This is a follow-up to our post U.S. Withdrawal From U.N. Postal Union Will Interrupt/Eliminate U.S. Diplomatic Post Office Deliveries. The Universal Postal Union is a UN specialized agency with its headquarters in the Swiss capital Berne. Established in 1874, it is one of the world’s oldest international organizations and is the primary forum for cooperation between postal sector players.
On September 25, UN/UPU announced that its member countries have reached an agreement on international remuneration rates on the second day of the Geneva meeting. This agreement will see the UPU accelerate rate increases to the system used to remunerate the delivery of inbound international bulky letters and small packets, phasing in self-declared rates starting as soon as 2020. Excerpt below:
Under the agreed solution, member countries that meet certain requirements – including inbound letter-post volumes in excess of 75,000 metric tons based on 2018 data – would be able to opt-in to self-declare their rates starting 1 July 2020.
The decision also includes thresholds to protect low-volume, developing countries from the impact of the swift reform.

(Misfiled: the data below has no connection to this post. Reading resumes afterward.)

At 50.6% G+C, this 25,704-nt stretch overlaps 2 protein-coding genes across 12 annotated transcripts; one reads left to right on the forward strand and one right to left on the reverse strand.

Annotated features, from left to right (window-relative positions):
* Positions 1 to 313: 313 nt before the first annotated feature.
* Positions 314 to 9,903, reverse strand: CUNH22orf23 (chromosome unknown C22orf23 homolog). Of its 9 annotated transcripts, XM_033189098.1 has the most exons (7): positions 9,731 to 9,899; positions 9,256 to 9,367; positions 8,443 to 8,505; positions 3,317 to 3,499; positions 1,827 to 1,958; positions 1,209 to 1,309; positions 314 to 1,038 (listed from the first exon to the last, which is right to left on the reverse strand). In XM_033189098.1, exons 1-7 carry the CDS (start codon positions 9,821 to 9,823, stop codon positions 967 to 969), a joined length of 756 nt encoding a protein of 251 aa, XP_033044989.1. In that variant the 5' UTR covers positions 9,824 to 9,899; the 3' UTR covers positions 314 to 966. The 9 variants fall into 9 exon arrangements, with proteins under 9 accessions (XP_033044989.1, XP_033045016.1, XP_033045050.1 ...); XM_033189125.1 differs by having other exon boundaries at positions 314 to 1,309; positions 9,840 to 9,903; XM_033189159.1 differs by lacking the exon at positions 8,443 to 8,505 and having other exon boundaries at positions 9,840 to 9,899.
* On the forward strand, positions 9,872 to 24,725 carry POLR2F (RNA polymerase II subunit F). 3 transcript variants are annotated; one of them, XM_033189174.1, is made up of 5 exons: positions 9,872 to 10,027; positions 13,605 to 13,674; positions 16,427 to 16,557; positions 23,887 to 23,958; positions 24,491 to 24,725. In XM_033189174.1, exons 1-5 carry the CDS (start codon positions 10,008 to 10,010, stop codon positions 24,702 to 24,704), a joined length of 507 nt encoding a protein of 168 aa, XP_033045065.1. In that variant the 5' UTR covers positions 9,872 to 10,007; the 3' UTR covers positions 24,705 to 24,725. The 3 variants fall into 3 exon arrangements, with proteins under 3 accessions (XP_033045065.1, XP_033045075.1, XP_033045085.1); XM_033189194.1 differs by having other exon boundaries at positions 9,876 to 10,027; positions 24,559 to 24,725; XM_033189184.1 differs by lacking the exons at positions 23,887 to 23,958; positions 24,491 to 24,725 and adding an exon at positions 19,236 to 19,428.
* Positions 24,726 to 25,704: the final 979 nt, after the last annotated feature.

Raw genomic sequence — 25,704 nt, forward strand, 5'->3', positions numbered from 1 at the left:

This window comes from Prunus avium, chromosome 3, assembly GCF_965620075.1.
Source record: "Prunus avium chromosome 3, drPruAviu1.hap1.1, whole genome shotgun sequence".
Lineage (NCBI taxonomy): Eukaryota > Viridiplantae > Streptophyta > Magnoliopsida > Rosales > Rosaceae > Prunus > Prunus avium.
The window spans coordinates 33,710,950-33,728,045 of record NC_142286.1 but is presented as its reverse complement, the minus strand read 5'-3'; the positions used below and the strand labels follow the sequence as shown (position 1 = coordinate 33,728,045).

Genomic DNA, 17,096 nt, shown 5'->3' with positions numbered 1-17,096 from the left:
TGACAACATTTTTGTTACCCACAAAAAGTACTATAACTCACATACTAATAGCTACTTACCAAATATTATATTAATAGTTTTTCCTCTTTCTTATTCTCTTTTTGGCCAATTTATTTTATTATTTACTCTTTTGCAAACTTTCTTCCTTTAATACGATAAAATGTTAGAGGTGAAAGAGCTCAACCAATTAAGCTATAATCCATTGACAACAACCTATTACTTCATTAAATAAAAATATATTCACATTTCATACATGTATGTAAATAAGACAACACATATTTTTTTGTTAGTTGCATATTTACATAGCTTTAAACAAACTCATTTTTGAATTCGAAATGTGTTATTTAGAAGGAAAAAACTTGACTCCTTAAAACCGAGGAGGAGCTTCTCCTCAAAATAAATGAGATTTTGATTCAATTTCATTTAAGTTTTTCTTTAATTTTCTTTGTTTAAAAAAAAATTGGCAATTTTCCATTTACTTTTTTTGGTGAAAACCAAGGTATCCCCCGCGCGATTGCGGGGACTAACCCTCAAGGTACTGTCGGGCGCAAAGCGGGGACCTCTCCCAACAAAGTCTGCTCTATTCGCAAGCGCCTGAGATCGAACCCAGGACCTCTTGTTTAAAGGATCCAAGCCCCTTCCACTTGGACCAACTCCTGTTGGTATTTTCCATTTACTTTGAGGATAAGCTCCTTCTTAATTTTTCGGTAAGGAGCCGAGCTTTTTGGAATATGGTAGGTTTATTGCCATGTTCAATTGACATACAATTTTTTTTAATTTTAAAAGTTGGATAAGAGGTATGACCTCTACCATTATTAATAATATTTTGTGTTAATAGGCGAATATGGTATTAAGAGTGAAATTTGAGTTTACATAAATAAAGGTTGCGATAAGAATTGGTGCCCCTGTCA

Speaking of the decision, the UPU Director for Policy, Regulation and Markets Siva Somasundram said, “This is a landmark decision for multilateralism and the Union. The Geneva Extraordinary Congress has shown that 192 countries can reach solutions on complex issues by acclamation.”
The postal remuneration system, also known as the terminal dues system, ensures that Posts are compensated for the cost of handling, transporting and delivering bulky letters and small packets across borders. Member countries agreed on the current system during the 2016 Universal Postal Congress in Istanbul.
On October 17, 2018, the US sent the UPU a letter of withdrawal, but stated that they would not do so if a solution to the remuneration rates system was found.
One of the UPU’s governing bodies, the Council of Administration, fast-tracked discussions on changes to the remuneration system. In June 2019, member countries voted by postal ballot to hold a third Extraordinary Congress to decide on the proposed changes.